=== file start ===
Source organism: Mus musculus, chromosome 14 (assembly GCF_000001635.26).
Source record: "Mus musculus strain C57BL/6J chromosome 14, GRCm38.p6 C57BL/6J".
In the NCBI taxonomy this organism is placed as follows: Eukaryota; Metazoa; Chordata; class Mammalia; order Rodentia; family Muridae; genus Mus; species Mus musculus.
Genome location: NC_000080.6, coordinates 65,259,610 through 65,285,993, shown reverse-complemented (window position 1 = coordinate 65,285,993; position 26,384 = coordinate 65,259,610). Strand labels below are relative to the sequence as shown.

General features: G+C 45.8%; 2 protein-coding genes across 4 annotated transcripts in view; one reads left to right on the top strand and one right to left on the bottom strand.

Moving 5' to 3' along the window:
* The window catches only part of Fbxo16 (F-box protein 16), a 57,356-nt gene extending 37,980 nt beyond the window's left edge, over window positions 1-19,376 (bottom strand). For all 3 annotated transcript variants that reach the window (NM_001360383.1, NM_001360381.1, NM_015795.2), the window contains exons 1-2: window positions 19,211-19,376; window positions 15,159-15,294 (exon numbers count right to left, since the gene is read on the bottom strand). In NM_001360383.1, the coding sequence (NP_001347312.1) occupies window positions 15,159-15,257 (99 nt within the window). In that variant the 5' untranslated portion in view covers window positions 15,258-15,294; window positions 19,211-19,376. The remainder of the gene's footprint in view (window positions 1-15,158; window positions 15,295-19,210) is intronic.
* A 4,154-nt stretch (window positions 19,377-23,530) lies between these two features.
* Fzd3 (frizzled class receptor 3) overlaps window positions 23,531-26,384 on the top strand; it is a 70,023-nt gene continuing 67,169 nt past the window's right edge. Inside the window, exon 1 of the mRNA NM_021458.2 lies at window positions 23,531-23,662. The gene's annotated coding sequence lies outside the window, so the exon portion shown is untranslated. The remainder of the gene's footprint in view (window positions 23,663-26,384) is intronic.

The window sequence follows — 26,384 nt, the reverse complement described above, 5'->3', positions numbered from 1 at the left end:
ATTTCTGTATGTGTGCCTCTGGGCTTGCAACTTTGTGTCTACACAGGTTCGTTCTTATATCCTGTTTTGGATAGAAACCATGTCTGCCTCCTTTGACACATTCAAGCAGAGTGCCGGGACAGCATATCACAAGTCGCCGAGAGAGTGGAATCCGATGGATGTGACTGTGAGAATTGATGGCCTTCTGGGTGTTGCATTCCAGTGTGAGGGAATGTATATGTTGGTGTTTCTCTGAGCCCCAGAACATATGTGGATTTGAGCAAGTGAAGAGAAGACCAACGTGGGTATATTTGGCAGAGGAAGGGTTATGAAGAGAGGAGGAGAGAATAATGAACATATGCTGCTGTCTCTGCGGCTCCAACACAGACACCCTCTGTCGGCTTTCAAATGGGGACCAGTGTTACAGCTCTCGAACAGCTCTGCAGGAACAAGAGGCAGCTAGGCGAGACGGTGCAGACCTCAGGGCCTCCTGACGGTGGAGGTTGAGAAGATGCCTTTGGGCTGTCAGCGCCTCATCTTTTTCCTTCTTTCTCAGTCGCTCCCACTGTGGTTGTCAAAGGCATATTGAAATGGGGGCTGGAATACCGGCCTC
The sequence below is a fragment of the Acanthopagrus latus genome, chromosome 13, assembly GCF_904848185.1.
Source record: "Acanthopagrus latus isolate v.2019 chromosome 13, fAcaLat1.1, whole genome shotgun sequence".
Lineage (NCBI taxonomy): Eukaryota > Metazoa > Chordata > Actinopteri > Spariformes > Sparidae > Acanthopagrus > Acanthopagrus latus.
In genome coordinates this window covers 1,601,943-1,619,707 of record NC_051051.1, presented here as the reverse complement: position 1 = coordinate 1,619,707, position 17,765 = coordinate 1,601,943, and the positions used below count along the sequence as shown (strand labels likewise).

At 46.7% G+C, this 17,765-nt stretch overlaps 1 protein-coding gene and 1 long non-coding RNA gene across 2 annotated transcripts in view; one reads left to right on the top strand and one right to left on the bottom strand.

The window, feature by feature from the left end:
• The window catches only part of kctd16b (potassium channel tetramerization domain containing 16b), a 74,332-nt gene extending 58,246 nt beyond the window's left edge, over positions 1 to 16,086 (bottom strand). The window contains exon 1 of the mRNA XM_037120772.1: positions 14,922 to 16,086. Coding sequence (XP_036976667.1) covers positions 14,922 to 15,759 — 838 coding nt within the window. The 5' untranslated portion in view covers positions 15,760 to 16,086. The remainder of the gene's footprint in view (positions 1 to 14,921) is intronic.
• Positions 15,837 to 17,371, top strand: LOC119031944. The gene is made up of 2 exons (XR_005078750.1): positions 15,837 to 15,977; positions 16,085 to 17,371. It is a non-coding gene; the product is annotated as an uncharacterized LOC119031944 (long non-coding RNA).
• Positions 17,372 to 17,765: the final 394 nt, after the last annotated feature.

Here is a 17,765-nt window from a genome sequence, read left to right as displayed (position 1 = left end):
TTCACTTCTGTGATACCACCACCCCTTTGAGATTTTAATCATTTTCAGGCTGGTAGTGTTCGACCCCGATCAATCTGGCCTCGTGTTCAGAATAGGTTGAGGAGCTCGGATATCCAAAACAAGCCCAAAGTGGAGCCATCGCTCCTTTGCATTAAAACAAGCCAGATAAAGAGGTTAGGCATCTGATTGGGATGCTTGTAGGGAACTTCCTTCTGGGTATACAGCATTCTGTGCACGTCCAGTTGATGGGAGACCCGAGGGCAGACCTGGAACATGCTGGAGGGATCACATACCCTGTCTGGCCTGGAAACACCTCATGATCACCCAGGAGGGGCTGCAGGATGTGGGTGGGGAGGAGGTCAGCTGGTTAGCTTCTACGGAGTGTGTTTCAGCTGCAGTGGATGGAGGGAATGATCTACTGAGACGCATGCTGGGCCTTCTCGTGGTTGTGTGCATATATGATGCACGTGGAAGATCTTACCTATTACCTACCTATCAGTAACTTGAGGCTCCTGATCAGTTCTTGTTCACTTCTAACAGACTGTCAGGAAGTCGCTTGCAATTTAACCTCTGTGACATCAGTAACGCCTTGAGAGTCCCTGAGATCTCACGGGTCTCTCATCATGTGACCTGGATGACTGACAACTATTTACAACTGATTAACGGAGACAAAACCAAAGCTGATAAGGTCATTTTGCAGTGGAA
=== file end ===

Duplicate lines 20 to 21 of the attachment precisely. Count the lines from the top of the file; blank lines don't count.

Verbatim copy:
• Positions 17,372 to 17,765: the final 394 nt, after the last annotated feature.

Here is a 17,765-nt window from a genome sequence, read left to right as displayed (position 1 = left end):